As we were retiring, I stopped to take a mouthful of mud – scarcely could it be called water – my mouth was awfully hot and dry; just then I met Capt McGruder, who, pointing to a clump of bushes, said, “Col. Gardner is wounded” – the first I knew of it. I immediately went there, and there lay our gallant Colonel, with several men around him. I threw down my musket, took his wounded leg in my arms, while the others supported his body; it was then I saw our own beloved commander, our Gen. Bartow, for the last time – very soon after he received his death-wound. We made all the haste we could to get the Colonel on, as the enemy were advancing. Seeing our regiment retreat they supposed we were defeated, and were pushing on rapidly, the balls still falling around us, but when the enemy were only a little distance behind us, we being in rear of our regiment going up a steep hill, only able to advance slowly, the enemy opened a terrific fire. It is amazing that we were not all cut to pieces, for the balls passed between our very legs. Three of us stuck to the Colonel, but finding it impossible to succeed in carrying him off, and his leg being very painful, we stopped, after having carried him about a quarter of a mile, and laid him down in a sort of gully, hoping thus to be protected from random shots. His head was on my arm; Heidt, of our company, and Banon, of the Rome Light Guard, were the two men who were with me. The Colonel entreated them to leave him and try to rejoin the regiment and save their lives., (I had told him I would remain with him) but they refused to go. I firmly believe, if found, that we would be bayoneted. We had one gun; the enemy about sixty yards off – three regiments distinctly seen. I told the Colonel I would load it, and fight it out, that we might as well kill as many as possible. Do not consider this any bravery on my part, the veriest coward would have done the same thing, believing, as I did, that he must be killed. The Colonel said “No, if we keep quiet we might not be observed.” The enemy, in the meantime, coming on in line of battle, one regiment came within twenty feet of us; one man raised his rifle and took aim at us, and I raised a white handkerchief on the ramrod, and told them, “We surrender.” The officers then came up. I asked permission to take the Colonel down the hill to a spring where we could get water. They said “certainly.” We did so, and several physicians came up. They all treated us honorably and as prisoners of war. Never was I more surprised; the physicians examined the Colonel’s leg, had a litter brought for him, gave us water, and in all respects treated us with every kindness. Several of our wounded were lying around, and all of them received the same kind attentions. They asked us if we did not know how utterly useless it was to attempt to resist; that they “could sweep us all away – that they had fifty thousand men as a reinforcement. At the time they felt confident of glorious victory. While there, the balls and shot of our batteries tore away the limbs of trees all around us. With the assistance of one of their men, we got the Colonel to their hospital – an old farm house – a quarter mile distant.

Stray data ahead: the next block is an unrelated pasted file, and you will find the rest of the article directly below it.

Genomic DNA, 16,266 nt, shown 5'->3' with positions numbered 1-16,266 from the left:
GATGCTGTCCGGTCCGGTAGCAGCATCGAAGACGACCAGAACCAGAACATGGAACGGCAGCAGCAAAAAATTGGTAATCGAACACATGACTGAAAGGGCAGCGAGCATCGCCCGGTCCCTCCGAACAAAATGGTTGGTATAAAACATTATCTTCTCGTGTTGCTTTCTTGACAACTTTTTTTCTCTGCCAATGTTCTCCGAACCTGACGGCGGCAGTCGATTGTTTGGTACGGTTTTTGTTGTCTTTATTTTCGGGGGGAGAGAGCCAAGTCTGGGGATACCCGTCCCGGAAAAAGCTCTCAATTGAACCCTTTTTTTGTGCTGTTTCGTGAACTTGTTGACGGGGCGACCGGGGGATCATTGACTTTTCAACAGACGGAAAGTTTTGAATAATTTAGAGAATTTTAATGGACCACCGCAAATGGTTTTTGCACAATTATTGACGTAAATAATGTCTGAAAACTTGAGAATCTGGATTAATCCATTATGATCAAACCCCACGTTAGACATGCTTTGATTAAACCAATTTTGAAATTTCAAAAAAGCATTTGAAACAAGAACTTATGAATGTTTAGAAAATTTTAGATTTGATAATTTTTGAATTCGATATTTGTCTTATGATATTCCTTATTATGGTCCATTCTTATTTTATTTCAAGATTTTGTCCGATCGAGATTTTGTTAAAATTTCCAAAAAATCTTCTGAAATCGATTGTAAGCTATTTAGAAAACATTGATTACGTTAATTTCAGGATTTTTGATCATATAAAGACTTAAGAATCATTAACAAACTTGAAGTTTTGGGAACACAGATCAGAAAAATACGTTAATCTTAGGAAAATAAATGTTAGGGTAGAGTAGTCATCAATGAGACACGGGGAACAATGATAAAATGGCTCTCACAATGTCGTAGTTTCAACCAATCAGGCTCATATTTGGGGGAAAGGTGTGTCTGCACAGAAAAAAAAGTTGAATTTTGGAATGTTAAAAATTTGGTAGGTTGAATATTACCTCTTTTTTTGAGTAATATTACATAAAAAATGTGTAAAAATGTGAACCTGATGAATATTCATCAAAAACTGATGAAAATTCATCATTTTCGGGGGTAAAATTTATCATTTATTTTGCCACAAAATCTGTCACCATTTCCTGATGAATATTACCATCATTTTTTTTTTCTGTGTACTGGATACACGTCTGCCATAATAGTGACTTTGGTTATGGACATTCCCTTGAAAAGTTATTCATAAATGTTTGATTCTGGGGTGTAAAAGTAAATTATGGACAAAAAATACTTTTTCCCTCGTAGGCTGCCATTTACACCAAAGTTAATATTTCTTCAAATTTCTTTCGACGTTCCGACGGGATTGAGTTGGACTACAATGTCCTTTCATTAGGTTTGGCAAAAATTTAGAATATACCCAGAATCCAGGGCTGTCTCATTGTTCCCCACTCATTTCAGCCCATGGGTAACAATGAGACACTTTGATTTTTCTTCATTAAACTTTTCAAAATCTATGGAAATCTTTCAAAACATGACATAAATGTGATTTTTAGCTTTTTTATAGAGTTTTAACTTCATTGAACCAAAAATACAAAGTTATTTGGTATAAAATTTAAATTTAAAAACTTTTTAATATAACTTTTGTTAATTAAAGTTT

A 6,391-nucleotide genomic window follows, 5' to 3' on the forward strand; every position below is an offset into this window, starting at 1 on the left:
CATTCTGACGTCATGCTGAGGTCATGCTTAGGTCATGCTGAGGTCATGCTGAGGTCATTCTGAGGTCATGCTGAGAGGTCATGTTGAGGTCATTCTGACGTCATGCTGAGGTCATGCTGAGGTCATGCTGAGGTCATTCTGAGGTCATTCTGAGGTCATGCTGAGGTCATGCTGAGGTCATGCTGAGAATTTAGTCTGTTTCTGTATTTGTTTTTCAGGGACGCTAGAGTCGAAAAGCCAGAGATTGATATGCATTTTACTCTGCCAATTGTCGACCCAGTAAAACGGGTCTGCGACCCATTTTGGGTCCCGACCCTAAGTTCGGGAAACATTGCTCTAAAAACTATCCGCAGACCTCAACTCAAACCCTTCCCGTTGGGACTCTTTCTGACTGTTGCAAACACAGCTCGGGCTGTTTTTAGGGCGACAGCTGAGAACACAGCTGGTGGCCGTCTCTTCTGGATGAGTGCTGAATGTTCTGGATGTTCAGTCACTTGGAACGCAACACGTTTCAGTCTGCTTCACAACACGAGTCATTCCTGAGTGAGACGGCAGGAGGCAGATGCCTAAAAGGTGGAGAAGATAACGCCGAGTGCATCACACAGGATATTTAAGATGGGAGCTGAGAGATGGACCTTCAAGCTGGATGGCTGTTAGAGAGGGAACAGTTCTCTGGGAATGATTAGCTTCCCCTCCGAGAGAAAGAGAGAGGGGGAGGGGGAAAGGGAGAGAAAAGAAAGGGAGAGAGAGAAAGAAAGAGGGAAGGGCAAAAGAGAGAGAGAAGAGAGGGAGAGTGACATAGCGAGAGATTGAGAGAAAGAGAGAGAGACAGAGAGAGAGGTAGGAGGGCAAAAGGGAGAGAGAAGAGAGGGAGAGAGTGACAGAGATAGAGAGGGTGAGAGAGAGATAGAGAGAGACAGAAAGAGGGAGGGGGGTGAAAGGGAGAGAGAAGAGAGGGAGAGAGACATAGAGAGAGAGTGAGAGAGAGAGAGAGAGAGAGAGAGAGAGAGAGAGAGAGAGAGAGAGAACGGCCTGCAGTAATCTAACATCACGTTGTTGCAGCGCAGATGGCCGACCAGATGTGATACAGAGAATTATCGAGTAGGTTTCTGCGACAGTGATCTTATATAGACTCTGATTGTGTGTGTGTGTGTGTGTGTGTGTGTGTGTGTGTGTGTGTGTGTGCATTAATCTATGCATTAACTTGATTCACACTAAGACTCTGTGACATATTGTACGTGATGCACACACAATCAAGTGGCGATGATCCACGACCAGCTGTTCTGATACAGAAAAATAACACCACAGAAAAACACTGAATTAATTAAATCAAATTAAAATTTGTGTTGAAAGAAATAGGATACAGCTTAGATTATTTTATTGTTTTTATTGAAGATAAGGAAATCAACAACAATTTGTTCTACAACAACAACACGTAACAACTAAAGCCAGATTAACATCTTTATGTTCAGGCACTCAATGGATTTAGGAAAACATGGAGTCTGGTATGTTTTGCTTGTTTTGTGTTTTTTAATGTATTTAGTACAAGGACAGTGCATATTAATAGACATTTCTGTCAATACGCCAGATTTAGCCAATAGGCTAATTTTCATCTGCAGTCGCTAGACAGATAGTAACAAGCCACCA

We laid him under a tree in the shade. Their wounded were being brought in in large numbers – the whole yard was strewn with them, lying all about in the shade. The old farm house appeared to be their headquarters as well as the hospital, and we had not been there more than a half hour before they began to prepare for a retreat, and then ensued a scene of the wildest confusion. But we had time to observe that their men are far better equipped, in all respects, for a campaign than ours. The wounded, believing they would surely be killed, begged earnestly not to be left. They ordered us to put the Colonel on board and carry him with them, but he told them he would rather that they should shoot him there and then than move him again, and tried to persuade them to leave their wounded, with the physicians to attend them, pledging his word that if they would raise a yellow flag not a shot would be fired in that direction, and that their wounded should receive every attention, but their confusion was too great to admit of their listening to reason. At length, however, the Colonel persuaded them to leave some of their wounded, as well as ours, and six of their men to attend them, pledging himself that they should not be considered not treated as prisoners, nor would ours; and that their men should be returned as soon as possible. To this they consented.